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Stac Wins Suit Against Microsoft

For those of you who remember back almost exactly a year, last winter Stac Electronics filed a suit against Microsoft, alleging that Microsoft infringed on Stac’s compression patents (TidBITS #164). Read back for the entire sordid tale, but the upshot is that a jury agreed with Stac that Microsoft had infringed, and awarded Stac $120 million in damages for the past infringement. That may sound like a lot, but Microsoft sold a lot of copies of MS-DOS 6.0 and 6.2 in the last year and it’s small change to a company with $2.3 billion in petty cash. Stac isn’t entirely in the clear though, since the jury also ruled in Microsoft’s favor in a counter-suit that Stac misappropriated Microsoft trade secrets, which was only one of seven of Microsoft’s counterclaims. The jury awarded Microsoft $13.6 million in damages as a result of Stac using undocumented calls in an attempt to make Stacker 3.1 compatible with Microsoft’s undocumented data compression interface in MS-DOS 6.0.

Needless to say, both Microsoft and Stac say that they were innocent of any wrongdoing in the areas in which the jury found each guilty. Just once, I’d like to see a corporate lawyer to crack in court and start screaming "Yes, we did it! We stole their code. And we loved every minute of it! Ha ha ha ha!" Microsoft of course plans an appeal, no doubt hoping, if nothing else, to drag the suit out long enough to prevent Stac from being able to keep fighting.

Stac is seeking to have unsold copies of MS-DOS, including those pre-installed on computers, recalled, and Microsoft has already released a MS-DOS 6.2.1, which removes the DoubleSpace utility.

There are two interesting issues raised by this case. Stac was found guilty of appropriating (that’s stealing in legal-speak, I suspect) Microsoft’s secret "pre-loading" feature used in data compression. Now, this might in part be related to the fact that Stac had access to a beta of MS-DOS 6.0 (at which point there are different contractual agreements at stake), but the larger question is if using an undocumented call in an operating system is a violation of a trade secret? It would seem not, since the features in an operating system exist in part to provide services to other programs and utilities. If a call is undocumented and you use it, you certainly can’t expect help from the OS folks, nor can you complain when your program breaks. But are you stealing a trade secret?

Related to this is the question of Microsoft’s monopolistic leanings – not only did they include an undocumented feature in MS-DOS 6.0 for private use (a standard practice), but when someone uses that undocumented call to compete, they sue. We’re not talking about a direct competitor here, since MS-DOS’s DoubleSpace isn’t sold separately, and it’s not as though Stac itself sells versions of DOS (although to be fair, I believe Stacker is bundled with some other versions of DOS). So I could see an argument made that claims Microsoft plays dirty with third-party developers like Stac. I don’t know if that’s necessarily illegal, but I’m sure the FTC will evince some interest.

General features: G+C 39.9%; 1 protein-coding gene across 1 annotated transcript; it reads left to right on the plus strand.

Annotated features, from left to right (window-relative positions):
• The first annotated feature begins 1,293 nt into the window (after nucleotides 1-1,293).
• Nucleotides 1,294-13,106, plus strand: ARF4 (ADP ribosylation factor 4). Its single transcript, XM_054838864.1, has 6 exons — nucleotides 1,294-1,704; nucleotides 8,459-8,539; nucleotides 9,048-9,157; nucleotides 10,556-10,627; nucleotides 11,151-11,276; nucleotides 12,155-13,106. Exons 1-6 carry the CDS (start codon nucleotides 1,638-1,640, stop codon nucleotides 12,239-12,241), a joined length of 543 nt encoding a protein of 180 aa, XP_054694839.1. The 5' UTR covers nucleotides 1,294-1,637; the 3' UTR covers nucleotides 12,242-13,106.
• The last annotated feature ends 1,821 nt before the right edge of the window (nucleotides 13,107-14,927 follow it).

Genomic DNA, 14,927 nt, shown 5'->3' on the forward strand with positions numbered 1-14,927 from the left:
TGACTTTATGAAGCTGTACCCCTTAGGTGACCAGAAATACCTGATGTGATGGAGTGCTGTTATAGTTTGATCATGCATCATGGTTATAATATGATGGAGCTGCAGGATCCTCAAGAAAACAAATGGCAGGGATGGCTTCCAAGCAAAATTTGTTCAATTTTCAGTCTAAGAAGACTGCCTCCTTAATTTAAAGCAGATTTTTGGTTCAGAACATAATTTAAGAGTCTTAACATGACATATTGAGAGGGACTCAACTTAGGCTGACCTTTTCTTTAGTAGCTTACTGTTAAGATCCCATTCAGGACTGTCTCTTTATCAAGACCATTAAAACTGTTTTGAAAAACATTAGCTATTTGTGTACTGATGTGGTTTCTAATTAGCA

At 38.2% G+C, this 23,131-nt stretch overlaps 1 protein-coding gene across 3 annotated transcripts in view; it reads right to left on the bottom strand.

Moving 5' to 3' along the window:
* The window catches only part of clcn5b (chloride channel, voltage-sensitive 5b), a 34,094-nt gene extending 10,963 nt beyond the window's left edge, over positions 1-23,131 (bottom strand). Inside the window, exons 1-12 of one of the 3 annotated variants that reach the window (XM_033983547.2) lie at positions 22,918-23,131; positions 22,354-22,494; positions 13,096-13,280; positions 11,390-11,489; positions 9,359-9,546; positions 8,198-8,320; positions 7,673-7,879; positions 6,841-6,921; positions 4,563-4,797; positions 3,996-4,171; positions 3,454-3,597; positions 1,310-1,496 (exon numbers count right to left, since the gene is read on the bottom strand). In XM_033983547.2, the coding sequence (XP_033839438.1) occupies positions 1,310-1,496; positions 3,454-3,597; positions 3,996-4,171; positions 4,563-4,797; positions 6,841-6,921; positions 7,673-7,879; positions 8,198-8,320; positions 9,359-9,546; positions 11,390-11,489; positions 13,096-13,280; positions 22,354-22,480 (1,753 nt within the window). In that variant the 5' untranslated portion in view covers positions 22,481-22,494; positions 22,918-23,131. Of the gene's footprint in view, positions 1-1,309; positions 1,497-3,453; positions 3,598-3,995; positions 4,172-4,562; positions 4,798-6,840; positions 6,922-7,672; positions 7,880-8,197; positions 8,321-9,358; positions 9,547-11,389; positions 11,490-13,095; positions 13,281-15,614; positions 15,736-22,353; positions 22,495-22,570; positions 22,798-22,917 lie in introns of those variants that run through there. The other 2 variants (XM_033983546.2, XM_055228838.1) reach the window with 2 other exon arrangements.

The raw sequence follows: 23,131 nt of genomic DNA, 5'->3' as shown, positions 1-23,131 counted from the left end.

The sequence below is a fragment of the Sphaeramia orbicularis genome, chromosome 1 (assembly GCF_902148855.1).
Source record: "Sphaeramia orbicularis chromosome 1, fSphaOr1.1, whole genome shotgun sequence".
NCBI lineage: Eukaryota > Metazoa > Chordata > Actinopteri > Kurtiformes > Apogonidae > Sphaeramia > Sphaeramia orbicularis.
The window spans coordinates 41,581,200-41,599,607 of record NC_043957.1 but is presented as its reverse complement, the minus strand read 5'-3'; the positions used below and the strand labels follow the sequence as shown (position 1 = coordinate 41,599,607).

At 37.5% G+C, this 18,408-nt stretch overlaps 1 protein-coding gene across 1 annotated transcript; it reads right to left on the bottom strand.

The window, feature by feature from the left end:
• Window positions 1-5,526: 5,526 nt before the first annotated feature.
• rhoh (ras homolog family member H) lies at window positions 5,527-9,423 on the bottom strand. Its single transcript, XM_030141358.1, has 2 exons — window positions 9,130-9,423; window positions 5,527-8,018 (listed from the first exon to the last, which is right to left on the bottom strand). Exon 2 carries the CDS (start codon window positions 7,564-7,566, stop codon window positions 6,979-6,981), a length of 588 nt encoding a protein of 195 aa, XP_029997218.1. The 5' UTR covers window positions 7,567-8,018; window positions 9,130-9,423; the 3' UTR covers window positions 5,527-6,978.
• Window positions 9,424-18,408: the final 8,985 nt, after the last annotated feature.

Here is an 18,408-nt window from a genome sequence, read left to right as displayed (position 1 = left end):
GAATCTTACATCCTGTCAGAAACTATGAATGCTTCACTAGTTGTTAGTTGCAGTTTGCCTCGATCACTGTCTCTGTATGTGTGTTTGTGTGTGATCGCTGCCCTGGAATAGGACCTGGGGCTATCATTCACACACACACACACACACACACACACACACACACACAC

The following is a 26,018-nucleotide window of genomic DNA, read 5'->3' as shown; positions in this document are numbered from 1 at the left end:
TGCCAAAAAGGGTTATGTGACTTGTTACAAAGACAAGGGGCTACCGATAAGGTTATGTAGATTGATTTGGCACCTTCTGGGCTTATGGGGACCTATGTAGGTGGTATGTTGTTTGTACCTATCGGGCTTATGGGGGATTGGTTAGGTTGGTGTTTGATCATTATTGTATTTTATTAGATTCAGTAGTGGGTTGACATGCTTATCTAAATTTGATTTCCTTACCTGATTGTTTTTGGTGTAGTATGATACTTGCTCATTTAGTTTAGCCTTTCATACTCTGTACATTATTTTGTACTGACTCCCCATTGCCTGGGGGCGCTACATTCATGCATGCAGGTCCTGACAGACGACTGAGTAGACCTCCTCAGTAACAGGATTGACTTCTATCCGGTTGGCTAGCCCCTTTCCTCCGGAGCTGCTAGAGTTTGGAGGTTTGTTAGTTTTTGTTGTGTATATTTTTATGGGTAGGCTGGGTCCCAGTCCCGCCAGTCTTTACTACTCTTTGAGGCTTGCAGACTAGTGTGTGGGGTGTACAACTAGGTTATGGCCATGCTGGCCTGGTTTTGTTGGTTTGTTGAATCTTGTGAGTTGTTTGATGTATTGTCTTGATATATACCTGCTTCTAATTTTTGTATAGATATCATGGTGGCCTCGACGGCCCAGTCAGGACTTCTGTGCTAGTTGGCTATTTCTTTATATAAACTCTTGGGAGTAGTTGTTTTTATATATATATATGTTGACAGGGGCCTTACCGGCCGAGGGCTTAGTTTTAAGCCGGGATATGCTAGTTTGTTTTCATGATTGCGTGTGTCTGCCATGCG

The second issue raised is even quirkier. You may have heard some of the hubbub surrounding the issue of software patents, which can cover such seemingly basic ideas as "cut and paste between files" (IBM patent #4,674,040). Many of these patented ideas have been arrived at independently, but often still run afoul of often-ludicrous royalties demanded by the owners. Another issue is the way in which the U.S. Patent Office conducts its reviews – some claim that the Patent Office’s review board is not sufficiently qualified for the task and that the review process is cloaked in secrecy, meaning that a company can be liable for royalties well after they have independently developed a technology someone else just patented.

I’m distinctly not as up on these issues as I might be, but I wanted to mention them before 15-Mar-94, when the U.S. Patent Office stops taking comments from individuals for use in determining how the patent process should be changed for software. You can email comments to <[email protected]> and if you want more information about why software patents are detrimental, email the League for Programming Freedom at <[email protected]>. I don’t know of a source for arguments in favor of software patents.

The reason this comes up in relation to the Stac/Microsoft suit is that Stac president Gary Clow said that Stac had shown that patent protection is one way small companies can fight back against behemoths like Microsoft. That’s an interesting argument, and it’s certainly valid, although Stac has used its patents to beat up on still smaller companies in the past as well (Salient and Sigma Designs, over the DoubleUp compression board – see TidBITS #164), so patents are not inherently a Robin Hood weapon. In addition, there are companies that do nothing more than purchase patents for the sole purpose of licensing them and collecting royalties. I don’t believe that’s the intention behind patent law, which, after all, was designed to handle physical machinery with its attendant huge research and development costs.

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